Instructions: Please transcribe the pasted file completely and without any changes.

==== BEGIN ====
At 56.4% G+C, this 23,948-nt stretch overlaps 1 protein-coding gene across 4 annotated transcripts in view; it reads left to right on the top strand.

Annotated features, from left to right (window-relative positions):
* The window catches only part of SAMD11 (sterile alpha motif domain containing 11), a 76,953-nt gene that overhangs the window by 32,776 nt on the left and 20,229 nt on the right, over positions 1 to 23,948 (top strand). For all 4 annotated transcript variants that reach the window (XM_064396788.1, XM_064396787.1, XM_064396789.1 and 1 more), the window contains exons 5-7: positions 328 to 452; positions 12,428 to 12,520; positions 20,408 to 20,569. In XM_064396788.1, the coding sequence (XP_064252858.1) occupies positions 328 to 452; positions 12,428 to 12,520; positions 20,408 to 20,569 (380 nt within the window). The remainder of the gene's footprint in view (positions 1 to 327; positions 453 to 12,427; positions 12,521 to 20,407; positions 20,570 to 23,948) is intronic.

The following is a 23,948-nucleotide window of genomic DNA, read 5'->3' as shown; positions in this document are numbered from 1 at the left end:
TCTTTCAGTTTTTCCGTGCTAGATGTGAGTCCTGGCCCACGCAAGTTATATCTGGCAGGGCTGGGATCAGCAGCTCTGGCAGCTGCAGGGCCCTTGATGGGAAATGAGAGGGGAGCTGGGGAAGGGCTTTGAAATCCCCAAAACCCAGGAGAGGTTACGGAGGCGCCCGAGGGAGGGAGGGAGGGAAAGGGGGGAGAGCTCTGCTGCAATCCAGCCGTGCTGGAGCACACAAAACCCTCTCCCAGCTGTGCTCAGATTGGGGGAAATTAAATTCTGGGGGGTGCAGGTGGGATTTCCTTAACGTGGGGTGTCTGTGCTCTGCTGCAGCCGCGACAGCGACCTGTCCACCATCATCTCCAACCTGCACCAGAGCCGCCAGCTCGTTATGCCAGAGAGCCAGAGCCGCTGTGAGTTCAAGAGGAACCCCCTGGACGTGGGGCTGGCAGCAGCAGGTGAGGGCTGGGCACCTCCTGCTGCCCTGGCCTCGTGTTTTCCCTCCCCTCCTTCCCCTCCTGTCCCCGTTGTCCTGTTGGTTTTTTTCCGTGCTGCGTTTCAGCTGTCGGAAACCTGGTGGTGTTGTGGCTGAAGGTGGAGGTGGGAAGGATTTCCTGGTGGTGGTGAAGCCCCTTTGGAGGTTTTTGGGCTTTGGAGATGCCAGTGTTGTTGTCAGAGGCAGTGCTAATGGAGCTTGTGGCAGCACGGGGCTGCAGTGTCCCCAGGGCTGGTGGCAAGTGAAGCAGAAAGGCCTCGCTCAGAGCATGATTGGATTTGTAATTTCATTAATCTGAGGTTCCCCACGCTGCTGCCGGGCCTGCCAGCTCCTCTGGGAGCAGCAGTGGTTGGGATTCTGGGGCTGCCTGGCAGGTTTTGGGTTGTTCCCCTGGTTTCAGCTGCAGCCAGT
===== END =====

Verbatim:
At 56.4% G+C, this 23,948-nt stretch overlaps 1 protein-coding gene across 4 annotated transcripts in view; it reads left to right on the top strand.

Annotated features, from left to right (window-relative positions):
* The window catches only part of SAMD11 (sterile alpha motif domain containing 11), a 76,953-nt gene that overhangs the window by 32,776 nt on the left and 20,229 nt on the right, over positions 1 to 23,948 (top strand). For all 4 annotated transcript variants that reach the window (XM_064396788.1, XM_064396787.1, XM_064396789.1 and 1 more), the window contains exons 5-7: positions 328 to 452; positions 12,428 to 12,520; positions 20,408 to 20,569. In XM_064396788.1, the coding sequence (XP_064252858.1) occupies positions 328 to 452; positions 12,428 to 12,520; positions 20,408 to 20,569 (380 nt within the window). The remainder of the gene's footprint in view (positions 1 to 327; positions 453 to 12,427; positions 12,521 to 20,407; positions 20,570 to 23,948) is intronic.

The following is a 23,948-nucleotide window of genomic DNA, read 5'->3' as shown; positions in this document are numbered from 1 at the left end:
TCTTTCAGTTTTTCCGTGCTAGATGTGAGTCCTGGCCCACGCAAGTTATATCTGGCAGGGCTGGGATCAGCAGCTCTGGCAGCTGCAGGGCCCTTGATGGGAAATGAGAGGGGAGCTGGGGAAGGGCTTTGAAATCCCCAAAACCCAGGAGAGGTTACGGAGGCGCCCGAGGGAGGGAGGGAGGGAAAGGGGGGAGAGCTCTGCTGCAATCCAGCCGTGCTGGAGCACACAAAACCCTCTCCCAGCTGTGCTCAGATTGGGGGAAATTAAATTCTGGGGGGTGCAGGTGGGATTTCCTTAACGTGGGGTGTCTGTGCTCTGCTGCAGCCGCGACAGCGACCTGTCCACCATCATCTCCAACCTGCACCAGAGCCGCCAGCTCGTTATGCCAGAGAGCCAGAGCCGCTGTGAGTTCAAGAGGAACCCCCTGGACGTGGGGCTGGCAGCAGCAGGTGAGGGCTGGGCACCTCCTGCTGCCCTGGCCTCGTGTTTTCCCTCCCCTCCTTCCCCTCCTGTCCCCGTTGTCCTGTTGGTTTTTTTCCGTGCTGCGTTTCAGCTGTCGGAAACCTGGTGGTGTTGTGGCTGAAGGTGGAGGTGGGAAGGATTTCCTGGTGGTGGTGAAGCCCCTTTGGAGGTTTTTGGGCTTTGGAGATGCCAGTGTTGTTGTCAGAGGCAGTGCTAATGGAGCTTGTGGCAGCACGGGGCTGCAGTGTCCCCAGGGCTGGTGGCAAGTGAAGCAGAAAGGCCTCGCTCAGAGCATGATTGGATTTGTAATTTCATTAATCTGAGGTTCCCCACGCTGCTGCCGGGCCTGCCAGCTCCTCTGGGAGCAGCAGTGGTTGGGATTCTGGGGCTGCCTGGCAGGTTTTGGGTTGTTCCCCTGGTTTCAGCTGCAGCCAGT